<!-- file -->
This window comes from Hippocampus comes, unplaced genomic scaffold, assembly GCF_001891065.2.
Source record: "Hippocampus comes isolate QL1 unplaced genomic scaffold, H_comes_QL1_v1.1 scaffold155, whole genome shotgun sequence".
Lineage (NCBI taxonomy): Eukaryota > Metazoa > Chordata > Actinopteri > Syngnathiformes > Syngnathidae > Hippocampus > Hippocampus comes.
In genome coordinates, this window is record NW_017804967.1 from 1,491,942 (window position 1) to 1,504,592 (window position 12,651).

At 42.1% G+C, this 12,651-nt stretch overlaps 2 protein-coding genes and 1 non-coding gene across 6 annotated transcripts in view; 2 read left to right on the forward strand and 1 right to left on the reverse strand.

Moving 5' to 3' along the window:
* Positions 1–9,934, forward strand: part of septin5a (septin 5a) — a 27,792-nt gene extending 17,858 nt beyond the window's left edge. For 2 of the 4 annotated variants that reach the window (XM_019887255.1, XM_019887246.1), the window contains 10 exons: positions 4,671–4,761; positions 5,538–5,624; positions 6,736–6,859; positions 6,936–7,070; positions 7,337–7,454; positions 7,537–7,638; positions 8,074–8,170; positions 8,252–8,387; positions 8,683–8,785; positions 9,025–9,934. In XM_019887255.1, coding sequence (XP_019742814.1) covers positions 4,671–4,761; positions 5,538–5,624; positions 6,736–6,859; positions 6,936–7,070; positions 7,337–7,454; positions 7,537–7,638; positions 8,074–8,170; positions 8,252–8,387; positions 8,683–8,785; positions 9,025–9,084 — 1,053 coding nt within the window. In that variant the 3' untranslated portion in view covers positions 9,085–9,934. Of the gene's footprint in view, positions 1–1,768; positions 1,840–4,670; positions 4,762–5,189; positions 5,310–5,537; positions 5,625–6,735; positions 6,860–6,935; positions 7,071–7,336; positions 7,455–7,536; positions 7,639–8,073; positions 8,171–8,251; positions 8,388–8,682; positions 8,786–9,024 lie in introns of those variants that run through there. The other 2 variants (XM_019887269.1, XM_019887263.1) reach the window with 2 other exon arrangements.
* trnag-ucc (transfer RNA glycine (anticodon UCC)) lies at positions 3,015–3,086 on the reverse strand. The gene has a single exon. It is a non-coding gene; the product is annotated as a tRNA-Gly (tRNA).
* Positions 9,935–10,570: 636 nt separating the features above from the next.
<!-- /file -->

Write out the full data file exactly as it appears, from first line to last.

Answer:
This window comes from Hippocampus comes, unplaced genomic scaffold, assembly GCF_001891065.2.
Source record: "Hippocampus comes isolate QL1 unplaced genomic scaffold, H_comes_QL1_v1.1 scaffold155, whole genome shotgun sequence".
Lineage (NCBI taxonomy): Eukaryota > Metazoa > Chordata > Actinopteri > Syngnathiformes > Syngnathidae > Hippocampus > Hippocampus comes.
In genome coordinates, this window is record NW_017804967.1 from 1,491,942 (window position 1) to 1,504,592 (window position 12,651).

At 42.1% G+C, this 12,651-nt stretch overlaps 2 protein-coding genes and 1 non-coding gene across 6 annotated transcripts in view; 2 read left to right on the forward strand and 1 right to left on the reverse strand.

Moving 5' to 3' along the window:
* Positions 1–9,934, forward strand: part of septin5a (septin 5a) — a 27,792-nt gene extending 17,858 nt beyond the window's left edge. For 2 of the 4 annotated variants that reach the window (XM_019887255.1, XM_019887246.1), the window contains 10 exons: positions 4,671–4,761; positions 5,538–5,624; positions 6,736–6,859; positions 6,936–7,070; positions 7,337–7,454; positions 7,537–7,638; positions 8,074–8,170; positions 8,252–8,387; positions 8,683–8,785; positions 9,025–9,934. In XM_019887255.1, coding sequence (XP_019742814.1) covers positions 4,671–4,761; positions 5,538–5,624; positions 6,736–6,859; positions 6,936–7,070; positions 7,337–7,454; positions 7,537–7,638; positions 8,074–8,170; positions 8,252–8,387; positions 8,683–8,785; positions 9,025–9,084 — 1,053 coding nt within the window. In that variant the 3' untranslated portion in view covers positions 9,085–9,934. Of the gene's footprint in view, positions 1–1,768; positions 1,840–4,670; positions 4,762–5,189; positions 5,310–5,537; positions 5,625–6,735; positions 6,860–6,935; positions 7,071–7,336; positions 7,455–7,536; positions 7,639–8,073; positions 8,171–8,251; positions 8,388–8,682; positions 8,786–9,024 lie in introns of those variants that run through there. The other 2 variants (XM_019887269.1, XM_019887263.1) reach the window with 2 other exon arrangements.
* trnag-ucc (transfer RNA glycine (anticodon UCC)) lies at positions 3,015–3,086 on the reverse strand. The gene has a single exon. It is a non-coding gene; the product is annotated as a tRNA-Gly (tRNA).
* Positions 9,935–10,570: 636 nt separating the features above from the next.